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Ohio is blessed with nine state parks that have deluxe lodging, and one of them is located in Pickaway County.
Perched on a ridge overlooking Deer Creek Reservoir, the lodge and cabins offer scenic views of the surrounding landscape. Deer Creek is a wildlife watcher’s paradise. Meadows and woodlands surround the reservoir. The adjacent state wildlife area adds more wildlife hunting and viewing opportunities.
The late fall and winter months, when leaves are off, the trees provide some of the best times to wildlife watch. Deer abound year round and are often seen on the peninsula where the lodge, cabins and campground are located. No hunting is allowed there and the deer seem to know it. With luck, one can see wild turkeys in the area too. Other area wildlife includes ring-necked pheasant, muskrat, mink, beaver, fox squirrel, raccoon, opossum, red fox, skunk and coyote.
The lake is by far the largest deep body of water in the county. That brings in lots of migratory waterfowl during migration, sometimes in amazing numbers. Both trumpeter and tundra swans appear, and at least 18 species of diving and dabbling ducks.
Common loons come through in November and December, along with sandhill cranes. Five species of geese have been sighted. An occasional scoter or long-tailed duck may appear. No matter the weather, a bald eagle is always a possibility, along with several species of hawks. One or more merlins, which are small falcons, tend to frequent the beach area in the winter, and a northern shrike has been seen in past years. Peregrine falcons have been seen in the wildlife areas and at the marina.
Here is a bit of history of the area. The last glacial period left tons of sand and gravel behind as it melted north back into Canada. All that debris, called till, filled in valleys between hills and left our county quite flat. About 14,000 years ago, the glacier was gone from Ohio. But rain and melting snow has its own force, and rivulets seeking the lowest ground have sculpted Pickaway County since then.
The topography you see now is less than 14,000 years old. Deer Creek runs east and south through the southwest corner of our county. Over the past centuries, it carved a valley through the till plains and flows into the Scioto River in Ross County. A hardwood forest began to grow, with pockets of prairies here and there. The resulting great eastern hardwood forest was dominated by oak, hickory, beech, maple, tulip poplar and basswood trees. This was a great resource as the area became more heavily populated with people who started building towns and cities. They found the land fertile and conducive to crops such as corn, soybeans and winter wheat.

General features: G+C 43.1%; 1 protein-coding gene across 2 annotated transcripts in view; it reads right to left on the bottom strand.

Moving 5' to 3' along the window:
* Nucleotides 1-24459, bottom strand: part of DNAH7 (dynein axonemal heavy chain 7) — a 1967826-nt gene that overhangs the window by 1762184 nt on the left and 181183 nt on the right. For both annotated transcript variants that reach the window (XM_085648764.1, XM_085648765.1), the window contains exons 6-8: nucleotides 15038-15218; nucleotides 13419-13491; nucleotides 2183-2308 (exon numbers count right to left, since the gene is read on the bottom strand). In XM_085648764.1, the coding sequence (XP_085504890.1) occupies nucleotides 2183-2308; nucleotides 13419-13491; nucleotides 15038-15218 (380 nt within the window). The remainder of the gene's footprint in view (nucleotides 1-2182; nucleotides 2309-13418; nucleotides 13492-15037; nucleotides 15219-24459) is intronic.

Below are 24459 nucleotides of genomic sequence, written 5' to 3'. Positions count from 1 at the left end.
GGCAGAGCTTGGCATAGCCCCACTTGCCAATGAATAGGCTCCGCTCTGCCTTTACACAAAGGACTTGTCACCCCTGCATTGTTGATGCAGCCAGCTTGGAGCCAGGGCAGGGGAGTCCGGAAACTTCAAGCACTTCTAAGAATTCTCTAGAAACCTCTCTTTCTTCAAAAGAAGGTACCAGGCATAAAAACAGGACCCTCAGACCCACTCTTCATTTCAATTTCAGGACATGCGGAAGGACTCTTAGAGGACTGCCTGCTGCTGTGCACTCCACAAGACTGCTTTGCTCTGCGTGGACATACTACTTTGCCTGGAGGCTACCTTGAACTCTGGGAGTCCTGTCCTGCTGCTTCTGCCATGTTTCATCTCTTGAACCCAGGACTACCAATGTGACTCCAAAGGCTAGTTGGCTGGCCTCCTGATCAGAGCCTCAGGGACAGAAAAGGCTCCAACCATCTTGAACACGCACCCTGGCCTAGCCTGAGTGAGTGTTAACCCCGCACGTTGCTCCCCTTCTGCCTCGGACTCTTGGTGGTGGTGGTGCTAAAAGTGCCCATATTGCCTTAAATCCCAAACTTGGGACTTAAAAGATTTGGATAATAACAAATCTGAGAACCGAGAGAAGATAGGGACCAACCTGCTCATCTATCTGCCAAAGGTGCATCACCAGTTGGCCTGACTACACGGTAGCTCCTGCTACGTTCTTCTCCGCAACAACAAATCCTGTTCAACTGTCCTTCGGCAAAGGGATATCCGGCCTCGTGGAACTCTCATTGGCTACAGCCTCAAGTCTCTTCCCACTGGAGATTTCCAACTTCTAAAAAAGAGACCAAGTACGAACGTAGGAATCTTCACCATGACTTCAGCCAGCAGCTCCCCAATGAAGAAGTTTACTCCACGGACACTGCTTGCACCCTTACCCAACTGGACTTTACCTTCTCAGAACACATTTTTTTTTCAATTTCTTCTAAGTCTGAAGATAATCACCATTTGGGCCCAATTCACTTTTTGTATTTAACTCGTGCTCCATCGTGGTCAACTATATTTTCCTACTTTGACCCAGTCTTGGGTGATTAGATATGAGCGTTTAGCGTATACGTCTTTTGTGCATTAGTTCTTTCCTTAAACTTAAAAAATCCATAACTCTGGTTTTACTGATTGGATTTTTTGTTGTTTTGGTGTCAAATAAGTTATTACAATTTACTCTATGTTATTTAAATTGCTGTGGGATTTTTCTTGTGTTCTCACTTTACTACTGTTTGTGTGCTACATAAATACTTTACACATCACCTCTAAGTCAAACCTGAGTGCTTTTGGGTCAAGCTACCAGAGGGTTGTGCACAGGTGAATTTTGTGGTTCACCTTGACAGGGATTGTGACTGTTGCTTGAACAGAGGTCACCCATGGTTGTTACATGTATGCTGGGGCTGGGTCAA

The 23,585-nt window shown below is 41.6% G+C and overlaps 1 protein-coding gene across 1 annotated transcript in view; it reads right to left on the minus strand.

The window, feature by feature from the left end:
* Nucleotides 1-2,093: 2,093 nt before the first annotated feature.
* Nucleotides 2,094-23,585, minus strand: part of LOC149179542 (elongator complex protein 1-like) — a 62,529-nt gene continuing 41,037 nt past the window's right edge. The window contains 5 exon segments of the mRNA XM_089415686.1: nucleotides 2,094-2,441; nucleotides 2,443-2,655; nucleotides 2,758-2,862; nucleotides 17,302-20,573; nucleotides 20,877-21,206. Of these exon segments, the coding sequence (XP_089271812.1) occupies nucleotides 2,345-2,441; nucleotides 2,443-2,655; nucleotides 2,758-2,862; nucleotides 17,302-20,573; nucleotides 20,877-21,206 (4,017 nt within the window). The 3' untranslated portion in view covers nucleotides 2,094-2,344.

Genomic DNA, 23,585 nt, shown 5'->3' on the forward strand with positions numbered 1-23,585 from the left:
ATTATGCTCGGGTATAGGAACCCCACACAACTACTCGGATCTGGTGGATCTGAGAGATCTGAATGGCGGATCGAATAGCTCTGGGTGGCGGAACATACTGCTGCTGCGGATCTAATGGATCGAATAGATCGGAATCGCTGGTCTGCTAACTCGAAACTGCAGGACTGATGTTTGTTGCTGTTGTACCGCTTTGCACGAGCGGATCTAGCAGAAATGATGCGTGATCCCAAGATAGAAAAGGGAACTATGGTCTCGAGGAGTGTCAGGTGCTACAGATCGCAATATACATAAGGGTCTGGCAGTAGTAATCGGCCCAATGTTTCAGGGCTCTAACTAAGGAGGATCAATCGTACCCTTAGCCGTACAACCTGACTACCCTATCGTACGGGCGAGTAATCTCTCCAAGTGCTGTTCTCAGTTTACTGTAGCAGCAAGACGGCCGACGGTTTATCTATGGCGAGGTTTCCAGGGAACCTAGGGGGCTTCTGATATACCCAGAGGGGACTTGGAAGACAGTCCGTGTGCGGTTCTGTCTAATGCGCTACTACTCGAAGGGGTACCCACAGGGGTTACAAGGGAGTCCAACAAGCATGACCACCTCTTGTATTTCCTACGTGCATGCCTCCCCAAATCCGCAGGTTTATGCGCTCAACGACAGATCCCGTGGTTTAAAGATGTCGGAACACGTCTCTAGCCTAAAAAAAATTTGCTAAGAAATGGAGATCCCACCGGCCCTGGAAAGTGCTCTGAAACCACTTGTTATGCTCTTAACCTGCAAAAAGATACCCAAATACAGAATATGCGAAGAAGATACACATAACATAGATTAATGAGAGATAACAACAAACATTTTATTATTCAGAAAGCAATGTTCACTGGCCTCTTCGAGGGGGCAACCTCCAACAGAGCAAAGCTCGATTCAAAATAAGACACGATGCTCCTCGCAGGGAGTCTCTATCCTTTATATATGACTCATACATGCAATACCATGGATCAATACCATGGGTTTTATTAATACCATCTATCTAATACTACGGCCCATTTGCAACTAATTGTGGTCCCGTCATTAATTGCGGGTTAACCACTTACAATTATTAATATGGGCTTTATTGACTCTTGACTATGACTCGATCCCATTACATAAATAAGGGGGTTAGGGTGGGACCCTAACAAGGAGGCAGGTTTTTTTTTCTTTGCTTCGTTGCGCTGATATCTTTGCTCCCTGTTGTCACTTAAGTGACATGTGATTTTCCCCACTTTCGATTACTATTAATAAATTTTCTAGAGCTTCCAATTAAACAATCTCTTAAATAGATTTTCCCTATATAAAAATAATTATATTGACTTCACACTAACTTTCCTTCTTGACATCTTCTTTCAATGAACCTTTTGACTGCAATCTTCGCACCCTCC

As Ohio’s population grew, flooding on rivers and streams became an issue, and in 1968, a dam was completed on Deer Creek as part of a comprehensive flood control plan for the Ohio River Basin. Because of the central location of the resulting reservoir and its proximity to our state’s capital city, Deer Creek State Park was planned as a resort park with a modern lodge, cottages, campground, 18-hole golf course, swimming beach and boating for outdoor enthusiasts.
It has become a vacation destination. The lodge has conference facilities, a restaurant, indoor and outdoor swimming pools, Jacuzzi, tennis courts and fitness room. An historic cabin on a ridge over the lake was frequented by U.S. President Warren G. Harding in the early 20th century and is also available for rent.
Here are some good areas for viewing wildlife. Great vantage points for winter waterfowl are the beach and dam areas, the first picnic area (known as Georges Run) off state Route 207 north of Crownover Mill Road, and the boat launch area of the marina.
The road into the lodge is a good area for wildlife watching from a car. Drive into the golf course entrance past a small pond; or further down the lodge road, turn into the horseman’s camp area and the horseman’s day use area. There are mowed bridle trails through much of the area that can be walked and designated hiking trails take off from the campground, cabin and lodge area.
The state wildlife area is found mostly north and south of the reservoir and also skirts the northwest side of the lake. Part of that area extends into Fayette and Madison Counties. If you hike into the wildlife areas, be aware of hunting seasons. Season dates can be found on the Ohio Department of Natural Resources website at wildlife.ohiodnr.gov. It is always advisable to wear a hunter orange cap or vest when in a wildlife area.
If you would rather be a passive wildlife watcher, the lodge restaurant has massive windows and expansive views of the lake. Or rent a cabin and watch the wildlife come to you as you kick back and enjoy a relaxing stay. Reservations can be made for both online or by calling 1-800-AT-A-PARK. The modern campground offers electric hookups and pets are permitted. Campground reservations can be accessed online or by calling 866-644-6727.
Upcoming events at Pickaway County Parks:
Jan. 5 — Ashville Community Park — 10 a.m. — Fabulous 50 Group Walks — more info at pickawaycountyparks.org.
Melanie Brehmer Shuter is a retired middle school science teacher from Circleville City Schools and a lifetime resident of Circleville. She is also an Ohio Certified Volunteer Naturalist. Shuter writes a monthly column for The Circleville Herald. The views of this column may not necessarily reflect that of the newspaper.
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